## Bachet de Méziriac, Claude-Gaspar (1581–1638)Arithmetica, the book that Pierre de Fermat was reading when he inscribed the margin with his famous Last
Theorem. Bachet is also remembered as a collector of mathematical puzzles, many of which, including river-crossing problems, measuring and weighing puzzles, number tricks, and magic squares, he published in Problèmes plaisans et délectables qui font
par les nombres (1612). One of the puzzles is to find the least number
of weights that can be used on a scale pan to weigh any integral number
of pounds from 1 to 40 inclusive, if the weights can be placed in either
of the scale pans. The answer is four: 1, 3, 9, and 27 pounds. On a slightly more serious note, Bachet observed that apparently every positive number can be expressed as a sum of at most four squares; for example, 5 = 2 ^{2} + 1^{2} , 6 = 2^{2} + 1^{2} + 1^{2},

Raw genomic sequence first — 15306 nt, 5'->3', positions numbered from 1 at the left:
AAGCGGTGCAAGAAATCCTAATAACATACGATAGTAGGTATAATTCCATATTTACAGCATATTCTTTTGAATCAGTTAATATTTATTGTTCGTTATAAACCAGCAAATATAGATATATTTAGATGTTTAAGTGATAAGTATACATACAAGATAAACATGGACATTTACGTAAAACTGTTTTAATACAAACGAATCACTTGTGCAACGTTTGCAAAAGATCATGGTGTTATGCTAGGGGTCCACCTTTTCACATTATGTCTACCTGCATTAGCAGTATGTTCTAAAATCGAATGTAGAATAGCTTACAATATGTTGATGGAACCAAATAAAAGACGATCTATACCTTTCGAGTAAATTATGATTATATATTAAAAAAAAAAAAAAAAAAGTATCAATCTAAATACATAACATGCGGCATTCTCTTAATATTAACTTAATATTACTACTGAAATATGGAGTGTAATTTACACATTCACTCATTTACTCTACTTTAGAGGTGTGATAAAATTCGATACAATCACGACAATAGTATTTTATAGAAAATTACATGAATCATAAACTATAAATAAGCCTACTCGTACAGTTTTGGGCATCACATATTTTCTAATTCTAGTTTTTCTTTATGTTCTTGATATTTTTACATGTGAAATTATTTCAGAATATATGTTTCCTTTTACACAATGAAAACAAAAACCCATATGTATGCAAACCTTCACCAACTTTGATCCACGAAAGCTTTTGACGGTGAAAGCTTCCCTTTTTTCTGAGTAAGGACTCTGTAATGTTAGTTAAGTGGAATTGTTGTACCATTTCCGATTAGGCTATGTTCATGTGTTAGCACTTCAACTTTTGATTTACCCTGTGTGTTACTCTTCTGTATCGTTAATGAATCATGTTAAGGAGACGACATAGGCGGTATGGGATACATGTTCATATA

7 = 2^{2} + 1^{2} + 1^{2} + 1^{2}, 8 = 2^{2} + 2^{2}, and 9 = 3^{2}. The case of 7 shows that sometimes
three squares wouldn't be enough. Bachet said he had checked this for more
than 300 numbers but didn't know how to prove it. It wasn't until the late
18th century that Joseph Lagrange supplied
a complete proof. ## Reference- Underwood, Dudley. "The First Recreational Mathematics Book."
*Journal of Recreational Mathematics*, 3, 164-169, 1970.
## Related category• MATHEMATICIANS | ||||||

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